Parts of a Deck: Dissecting Your Future ProjectReading Time: 7 minutes
It is the same as doctors learning every bone and muscle in the human body to examine and treat it better: every professional builder, DIY enthusiast, and even a responsible homeowner must study a deck’s anatomy. As a result, extensive knowledge will improve your ability to construct, repair, and care for deck parts.
11 Body Parts of a Deck
Of course, deck construction is more than meets the eye. The surface, with its refined lumber appeal, conceals many crucial elements. Your job as a caretaker is to ensure that every detail in this system is in the right place and works smoothly.
|Essential Elements||Adjunctive Parts|
|1. Footings||5. Beams|
|2. Posts||6. Bridging & Blocking|
|3. Ledger Boards||7. Hardware|
|4. Joists||8. Flashing|
Substructure: the Foundation of Your Deck
Of course, your deck design matters. However, with no guarantees that your surface is safe and sound, the attractive facade loses its allure. Thus, building a reliable framework to support the deck boards is vital to the construction’s longevity and security.
Generally, there are no substructure elements that you can dispose of while building a deck. Still, first, you create a layout with footings, support posts, joists, and a ledger board, and then you use blocking, beams, and hardware to piece it together.
The primary function of footings is to incorporate support posts into the ground to prepare a steady and durable foundation. Generally, the process is simple: you pour concrete into the soil and then install the posts into the solution.
Details to Remember
Concrete footings are a trustworthy, trouble-free option. Yet, if you live in a cold climate, check that your footings go beyond the level of frozen ground in winter.
Support posts provide the necessary support to the frame deck. Essentially, there are the intermediaries between the footings and joists. One of its ends dives deep into the concrete, while the other is attached to the joist.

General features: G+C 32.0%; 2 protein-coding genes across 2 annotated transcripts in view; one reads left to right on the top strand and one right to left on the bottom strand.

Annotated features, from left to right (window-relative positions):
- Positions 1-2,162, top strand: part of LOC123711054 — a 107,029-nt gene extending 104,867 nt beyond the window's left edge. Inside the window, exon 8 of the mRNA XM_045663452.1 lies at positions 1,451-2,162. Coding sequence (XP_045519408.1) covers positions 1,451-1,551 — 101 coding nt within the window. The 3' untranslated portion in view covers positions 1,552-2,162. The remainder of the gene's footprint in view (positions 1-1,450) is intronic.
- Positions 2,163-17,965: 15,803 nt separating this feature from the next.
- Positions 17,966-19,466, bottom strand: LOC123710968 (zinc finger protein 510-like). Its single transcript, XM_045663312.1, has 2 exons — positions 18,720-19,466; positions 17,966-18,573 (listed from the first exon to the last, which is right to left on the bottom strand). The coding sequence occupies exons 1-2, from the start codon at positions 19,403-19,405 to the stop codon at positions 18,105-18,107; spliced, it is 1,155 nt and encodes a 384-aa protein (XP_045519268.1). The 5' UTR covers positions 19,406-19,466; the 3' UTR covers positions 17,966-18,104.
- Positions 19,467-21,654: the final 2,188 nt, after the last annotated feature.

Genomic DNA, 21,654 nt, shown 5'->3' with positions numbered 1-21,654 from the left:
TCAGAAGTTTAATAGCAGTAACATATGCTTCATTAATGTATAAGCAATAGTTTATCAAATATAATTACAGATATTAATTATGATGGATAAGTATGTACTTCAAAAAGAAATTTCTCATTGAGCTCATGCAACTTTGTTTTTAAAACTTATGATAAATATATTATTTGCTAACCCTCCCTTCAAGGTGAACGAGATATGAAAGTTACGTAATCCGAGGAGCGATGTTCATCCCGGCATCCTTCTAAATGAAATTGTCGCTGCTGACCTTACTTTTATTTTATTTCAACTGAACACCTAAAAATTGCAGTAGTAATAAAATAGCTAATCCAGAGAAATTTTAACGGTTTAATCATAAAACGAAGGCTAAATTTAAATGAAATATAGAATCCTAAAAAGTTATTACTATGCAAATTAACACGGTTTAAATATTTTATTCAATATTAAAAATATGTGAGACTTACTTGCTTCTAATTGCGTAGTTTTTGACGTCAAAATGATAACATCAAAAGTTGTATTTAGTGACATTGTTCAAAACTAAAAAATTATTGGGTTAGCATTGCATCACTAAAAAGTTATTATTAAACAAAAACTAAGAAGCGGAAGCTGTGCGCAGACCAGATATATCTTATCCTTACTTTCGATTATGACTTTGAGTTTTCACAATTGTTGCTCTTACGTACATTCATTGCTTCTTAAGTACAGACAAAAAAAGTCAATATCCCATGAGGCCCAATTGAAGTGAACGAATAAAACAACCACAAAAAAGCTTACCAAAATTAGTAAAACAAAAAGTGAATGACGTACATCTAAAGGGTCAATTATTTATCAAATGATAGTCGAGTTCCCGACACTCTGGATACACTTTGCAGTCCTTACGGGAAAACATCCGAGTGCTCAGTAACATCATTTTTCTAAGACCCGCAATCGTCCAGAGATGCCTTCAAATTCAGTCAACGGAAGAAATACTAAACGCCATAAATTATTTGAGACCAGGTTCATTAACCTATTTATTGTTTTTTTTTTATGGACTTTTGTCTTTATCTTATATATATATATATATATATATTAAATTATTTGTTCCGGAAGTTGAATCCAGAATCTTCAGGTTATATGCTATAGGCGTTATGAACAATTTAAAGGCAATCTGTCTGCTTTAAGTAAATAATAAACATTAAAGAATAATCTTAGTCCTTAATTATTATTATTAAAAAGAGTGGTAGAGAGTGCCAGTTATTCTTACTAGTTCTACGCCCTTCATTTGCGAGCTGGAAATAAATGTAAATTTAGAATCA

Because the connection needs to be as secure as possible, it’s better to use post anchors as fasteners. Plus, you need to add bracing to enhance the load your deck can sustain (e.g., the ground has a slope, or the height of it is taller than usual).
Your deck cannot exist outside your house. Hence, you should install a ledger board – a piece of hardwood to attach your construction. As a result, the building’s frame and foundation will handle a substantial part of the deck’s weight and make the structure steadier.
If you decide to attach a ledger board to a surface that is not solid, such as a bay window, brick veneers, or an overhang, it will fail to provide structural support. Other spots will be more appropriate.
You fasten these elements to the ledge board and beams/rim joists. Then, you put the deck’s frame and floor on top.
Word of Advice
Your deck is as reliable as your joists. Therefore, it is better to opt for larger joists. Moreover, the size and pattern of your deck will determine the number of boards and the spacing between them. Generally, a complex design and a more stable surface call for a smaller space between the joists.
You can’t build a deck without beams, blocking, and hardware. Flashing is an optional detail. Still, most of the deck materials are sensitive to water. Thus, eliminating this part might cut your expenses during the construction process. Yet, it will result in multiple expensive repairs.
You attach the deck’s frame to beams or girders. Usually, they go hand in hand with the rim joists you install around the perimeter. Yet, you can also put them under the joists if that is a more convenient solution.
If your deck needs extra support, add several rows of beams. However, you need to make appropriate intervals between them.
Bridging & Blocking
Blocking or bridging means adding blocks of lumber between the joists to restrain the processes of twisting and moving. You need to put them around the perimeter in a zigzag pattern. Plus, if the weight of your deck requires additional support, you can distribute these blocks across the deck frame.
Blocks and joists should be at the same level to form an even surface.
You can’t put all components together without hardware. Generally, your hardware should match two basic requirements:
- It should comply with the material you intend to use.